Saturday, January 30, 2010

Brand Storytelling

Storytelling is an often overlooked and undervalued communication method in branding. Using a metaphorical journey to describe aspects such as brand personalities and values is a unique way to get a client to understand a proposed brand idea. Stories are also metaphors and very powerful ones. They allow us to talk to the subconscious mind in such a way that the conscious mind does not reject or censor an underlying message (Developing Your NLP skills : Andrew Bradbury. P96)

Remember this point: A story can be used to communicate an underlying message that will not be questioned like an opinion or statement. A case study can be presented as a story to substantiate other claims or recommendations. Minimising confusion and conflict whilst providing clarity, a story becomes a very powerful tool in creative presentations. Selling an emotional concept in an analytical way results in a conflicting communication model. I agree with David Ogilvy that clients require rational reasons to make emotional decisions. However, they need to experience the emotional connection you're selling to understand the consumer's state of mind. It must be remembered that consumers make emotional choices and decisions just as much as logical choices. More importantly, it is emotional experiences that are remembered.

Therefore conveying an emotional value or idea with emotional language is clearly a more effective tool in a creative presentation. This is where telling a relevant story becomes so effective. For example, if selling a positioning that revolves around the concept of magic, a story that tells of the wonder of a child experiencing something like flying a kite for the first time can be extremely compelling. A concept like determination brings to mind some of the amazing stories of training that professional atheletes go through. The important point is to tell a story that the client will be able to personally relate to and let them recall a similar experience. If you can't tell the story yourself, there may be a video you can present that sells the experience you want to convey. This is another sensory method of selling a concept at a visual, auditory and kinesthetic level.

The average memory space of a person ranges from four to seven items at best, best represented by numerical sequences like phone numbers which are broken into digestible chunks for better retention. Research has also shown that worldwide attention spans are shrinking and people are more effectively blocking out the constant bombardment of visual stimulus such as advertising. Having methodologies to enhance a brand's memorability and recall is essential for success. I recently became interested in the way we record information after watching a world memory challenge.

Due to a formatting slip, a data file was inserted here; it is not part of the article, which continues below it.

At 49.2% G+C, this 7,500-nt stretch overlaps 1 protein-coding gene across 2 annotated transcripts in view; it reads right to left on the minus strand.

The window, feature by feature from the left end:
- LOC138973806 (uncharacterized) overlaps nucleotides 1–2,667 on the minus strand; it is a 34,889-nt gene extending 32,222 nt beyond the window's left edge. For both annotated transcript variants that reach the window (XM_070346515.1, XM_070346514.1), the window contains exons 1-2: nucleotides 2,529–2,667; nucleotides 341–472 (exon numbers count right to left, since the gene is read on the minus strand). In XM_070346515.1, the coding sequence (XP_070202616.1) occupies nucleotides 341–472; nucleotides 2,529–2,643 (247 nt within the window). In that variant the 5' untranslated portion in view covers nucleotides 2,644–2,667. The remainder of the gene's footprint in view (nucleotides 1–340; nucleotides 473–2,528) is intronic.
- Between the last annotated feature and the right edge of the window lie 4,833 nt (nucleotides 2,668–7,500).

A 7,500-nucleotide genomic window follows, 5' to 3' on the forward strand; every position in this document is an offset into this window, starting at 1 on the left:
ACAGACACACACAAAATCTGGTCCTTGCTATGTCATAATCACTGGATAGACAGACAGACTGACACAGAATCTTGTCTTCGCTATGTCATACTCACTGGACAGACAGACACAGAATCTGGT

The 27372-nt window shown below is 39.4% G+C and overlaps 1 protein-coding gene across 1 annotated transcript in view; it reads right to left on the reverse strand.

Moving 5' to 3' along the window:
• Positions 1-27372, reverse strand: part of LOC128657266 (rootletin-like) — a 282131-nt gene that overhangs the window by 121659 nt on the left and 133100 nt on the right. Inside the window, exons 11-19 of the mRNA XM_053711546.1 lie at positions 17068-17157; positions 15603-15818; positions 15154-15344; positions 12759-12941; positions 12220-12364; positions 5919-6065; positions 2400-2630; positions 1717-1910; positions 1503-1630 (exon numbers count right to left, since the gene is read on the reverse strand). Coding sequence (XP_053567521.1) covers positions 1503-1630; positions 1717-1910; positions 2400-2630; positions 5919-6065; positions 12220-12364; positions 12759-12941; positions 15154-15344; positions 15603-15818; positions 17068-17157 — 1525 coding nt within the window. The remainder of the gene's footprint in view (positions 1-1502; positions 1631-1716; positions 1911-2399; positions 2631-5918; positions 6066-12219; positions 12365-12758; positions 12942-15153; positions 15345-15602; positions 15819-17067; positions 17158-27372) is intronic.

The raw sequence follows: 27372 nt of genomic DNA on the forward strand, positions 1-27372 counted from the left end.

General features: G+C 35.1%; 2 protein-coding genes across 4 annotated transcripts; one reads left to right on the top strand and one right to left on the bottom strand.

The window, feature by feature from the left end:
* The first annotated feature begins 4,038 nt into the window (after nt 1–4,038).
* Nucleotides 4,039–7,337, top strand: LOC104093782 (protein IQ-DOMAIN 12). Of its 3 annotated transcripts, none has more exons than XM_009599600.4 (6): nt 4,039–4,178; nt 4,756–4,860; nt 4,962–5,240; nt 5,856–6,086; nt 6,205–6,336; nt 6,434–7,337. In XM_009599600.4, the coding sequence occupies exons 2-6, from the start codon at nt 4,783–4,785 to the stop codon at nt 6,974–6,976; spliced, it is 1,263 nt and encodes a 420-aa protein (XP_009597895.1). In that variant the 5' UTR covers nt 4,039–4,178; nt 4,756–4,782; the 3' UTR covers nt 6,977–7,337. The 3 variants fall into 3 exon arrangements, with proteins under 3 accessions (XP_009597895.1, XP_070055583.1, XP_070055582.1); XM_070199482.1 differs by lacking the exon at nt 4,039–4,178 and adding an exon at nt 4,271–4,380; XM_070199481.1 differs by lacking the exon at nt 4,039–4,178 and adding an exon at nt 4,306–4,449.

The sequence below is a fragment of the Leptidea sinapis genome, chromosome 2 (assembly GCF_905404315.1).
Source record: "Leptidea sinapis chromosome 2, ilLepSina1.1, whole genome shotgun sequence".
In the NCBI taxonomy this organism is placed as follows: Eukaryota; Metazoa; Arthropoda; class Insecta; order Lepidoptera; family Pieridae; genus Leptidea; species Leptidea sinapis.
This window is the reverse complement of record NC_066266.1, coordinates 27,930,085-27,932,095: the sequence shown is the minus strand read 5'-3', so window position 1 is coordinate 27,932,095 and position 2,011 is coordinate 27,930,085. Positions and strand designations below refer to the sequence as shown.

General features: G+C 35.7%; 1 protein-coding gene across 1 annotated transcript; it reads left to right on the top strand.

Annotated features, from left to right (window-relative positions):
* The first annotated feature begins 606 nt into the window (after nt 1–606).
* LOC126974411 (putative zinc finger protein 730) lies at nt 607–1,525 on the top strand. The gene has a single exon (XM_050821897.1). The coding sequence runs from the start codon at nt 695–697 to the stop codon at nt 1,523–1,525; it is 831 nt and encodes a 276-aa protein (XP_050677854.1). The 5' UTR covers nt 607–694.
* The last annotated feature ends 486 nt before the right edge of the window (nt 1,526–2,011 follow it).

What was fascinating was that nearly all the competitors used the same method to memorise what appeared to be a staggering amount of information such as numbers and patterns. An explanation from one competitor stated that by linking long number sequences to people and places he was already familar with, then creating a story as he walked through his imagination from person to person and place to place enabled him to remember the entire numerical sequence. It was compelling proof of the ability of a story to ensure maximum recall once you leave a presentation.

The conclusion was that stories are both emotively powerful and memorable. A very simple example I found effective was asking someone to write as many animal names as possible straight onto paper, then comparing it to someone who I asked to imagine walking through a jungle and naming animals they saw. A person who is able to internally visualise finds it much easier to recall items. Taking a conceptual journey stimulates more of our senses and sparks more links to existing

In oversaturated global markets every advantage to improve communication and heighten recall is beneficial. Brand stories should be part of every presentation and brand toolkit. Knowing that the brain works best by linking stories along a journey, telling a brand 'story' is a powerful tool in selling creative concepts. It also ensures the client experiences an emotional connection that is closer to the consumer experience.


Anonymous said...

good one! i just brought a lot of new emo backgrounds for my blog

Anonymous said...

bidding drying tausigma cultivating meaningless kcaaen highest squibb qualigens robotized conservative
lolikneri havaqatsu

Anonymous said...

Validate Our Risqu‚ Prices at, The Unequalled [b][url=]Online Chemist's snitch on [/url][/b] To [url=]Buy Viagra[/url] Online ! You Can also Underline to Unsure Deals When You [url=]Buy Cialis[/url] and When You You [url=]Buy Levitra[/url] Online. We Also Select in a Impressive Generic [url=]Phentermine[/url] In search the duration of Your Regimen ! We Send away M‚tier manufacturer [url=]Viagra[/url] and Also [url=]Generic Viagra[/url] !

神待ち said...


ワンピース said...


professional website said...

A brand's story comes from the company's own information, and if successful, it is accepted and integrated into the consumer's story. You must understand how your brand emotionally resonates with customers and then position your message in the right place to tell the right story at just the right time. The goal with corporate-brand storytelling is to transition the consumer from awareness to trial to advocacy. To be a successful brand storyteller, you must first understand how your brand's products and services meet a customer's emotional needs.

Anonymous said...

unlock iphone 4
how to unlock iphone 4

unlock iphone 4 how to unlock iphone 4 unlock iphone 4
how to unlock iphone 4

unlock iphone 4 how to unlock iphone 4 [url=]unlock iphone 4 [/url] unlock iphone 4